Would GPS have made a difference?
With the most recent airline tragedy still puzzling officials from around the globe, analysts in the U.S. are looking towards options that will make this type of occurrence easier to handle and even more rare. The possibility of replacing the relatively ancient radar systems with satellite controlled GPS devices is hardly a new topic as the U.S. government has been considering the switch for over a decade. In the past, the $35 billion initial investment caused the Federal Aviation Administration to drag their feet but the renewed concern over planes making the Trans-Atlantic, or worse, Pacific, flight might be enough to make them move more quickly.
With the radar in place now, the same system used during WWII, planes can only be tracked when they are within 200 miles of the coast, leaving them virtually alone as they cross vast expanses of water. With the proposed integration of GPS, not only would airlines be able to save valuable time and money currently spent on the necessarily indirect routes, but pilots would also benefit from improved notification of storms or other possible obstructions. Even if the GPS was unable to stop a plane from going down, the information it would transport back to air traffic controllers would be invaluable in determining where to look and what happened.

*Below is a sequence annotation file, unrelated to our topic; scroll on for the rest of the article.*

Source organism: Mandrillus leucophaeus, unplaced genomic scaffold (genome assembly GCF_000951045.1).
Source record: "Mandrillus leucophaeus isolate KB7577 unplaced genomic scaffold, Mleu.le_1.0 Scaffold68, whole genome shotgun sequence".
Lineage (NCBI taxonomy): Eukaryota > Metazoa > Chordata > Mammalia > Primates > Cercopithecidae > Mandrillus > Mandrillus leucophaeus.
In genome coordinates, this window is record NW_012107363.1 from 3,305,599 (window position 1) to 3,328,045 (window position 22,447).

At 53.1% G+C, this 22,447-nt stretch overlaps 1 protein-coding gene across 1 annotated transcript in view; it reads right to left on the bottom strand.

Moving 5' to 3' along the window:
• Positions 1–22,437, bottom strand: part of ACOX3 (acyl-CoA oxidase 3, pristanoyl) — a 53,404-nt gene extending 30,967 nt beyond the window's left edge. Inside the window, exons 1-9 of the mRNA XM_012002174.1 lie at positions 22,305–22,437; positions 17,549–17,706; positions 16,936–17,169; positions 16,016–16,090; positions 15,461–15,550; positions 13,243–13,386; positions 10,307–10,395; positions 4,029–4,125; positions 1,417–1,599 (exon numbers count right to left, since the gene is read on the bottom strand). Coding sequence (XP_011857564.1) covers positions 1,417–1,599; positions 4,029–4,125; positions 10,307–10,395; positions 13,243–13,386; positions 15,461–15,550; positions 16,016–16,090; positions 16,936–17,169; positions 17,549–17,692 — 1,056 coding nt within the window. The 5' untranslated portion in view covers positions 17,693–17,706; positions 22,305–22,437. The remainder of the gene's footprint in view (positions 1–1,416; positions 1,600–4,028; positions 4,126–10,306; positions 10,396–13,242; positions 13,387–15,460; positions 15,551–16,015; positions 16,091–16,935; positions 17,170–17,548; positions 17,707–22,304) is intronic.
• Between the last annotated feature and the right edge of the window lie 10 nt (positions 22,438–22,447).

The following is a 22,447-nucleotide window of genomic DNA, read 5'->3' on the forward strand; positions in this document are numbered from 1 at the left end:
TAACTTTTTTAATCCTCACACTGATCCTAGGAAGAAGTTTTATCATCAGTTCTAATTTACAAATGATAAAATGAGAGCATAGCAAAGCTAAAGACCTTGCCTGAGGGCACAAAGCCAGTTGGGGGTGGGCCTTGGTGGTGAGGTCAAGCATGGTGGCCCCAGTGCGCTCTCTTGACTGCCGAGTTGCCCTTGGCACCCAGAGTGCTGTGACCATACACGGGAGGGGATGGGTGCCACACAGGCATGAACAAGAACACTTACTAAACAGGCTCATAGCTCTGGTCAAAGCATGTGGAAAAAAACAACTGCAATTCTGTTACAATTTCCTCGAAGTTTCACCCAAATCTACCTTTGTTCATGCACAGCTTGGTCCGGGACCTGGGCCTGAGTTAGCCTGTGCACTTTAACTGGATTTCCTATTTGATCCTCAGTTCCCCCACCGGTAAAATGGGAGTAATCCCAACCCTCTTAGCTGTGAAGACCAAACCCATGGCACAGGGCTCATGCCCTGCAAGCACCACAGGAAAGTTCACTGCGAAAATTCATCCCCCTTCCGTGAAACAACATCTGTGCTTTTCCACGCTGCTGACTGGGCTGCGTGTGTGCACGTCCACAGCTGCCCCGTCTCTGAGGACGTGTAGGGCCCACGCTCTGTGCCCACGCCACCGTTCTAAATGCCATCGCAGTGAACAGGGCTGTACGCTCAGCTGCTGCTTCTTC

Many are questioning how it is possible that GPS systems are being used on a individual basis but still have not been incorporated into the world of aviation. Criticism before this week focused on wasted fuel and money but safety is now becoming the prime motivation for making the switch. While the accident did not involve an American airline, the possibility of wrongful death suits that could come out against AirFrance as they have in the past, may be enough for the U.S. to implement GPS systems sooner than anticipated.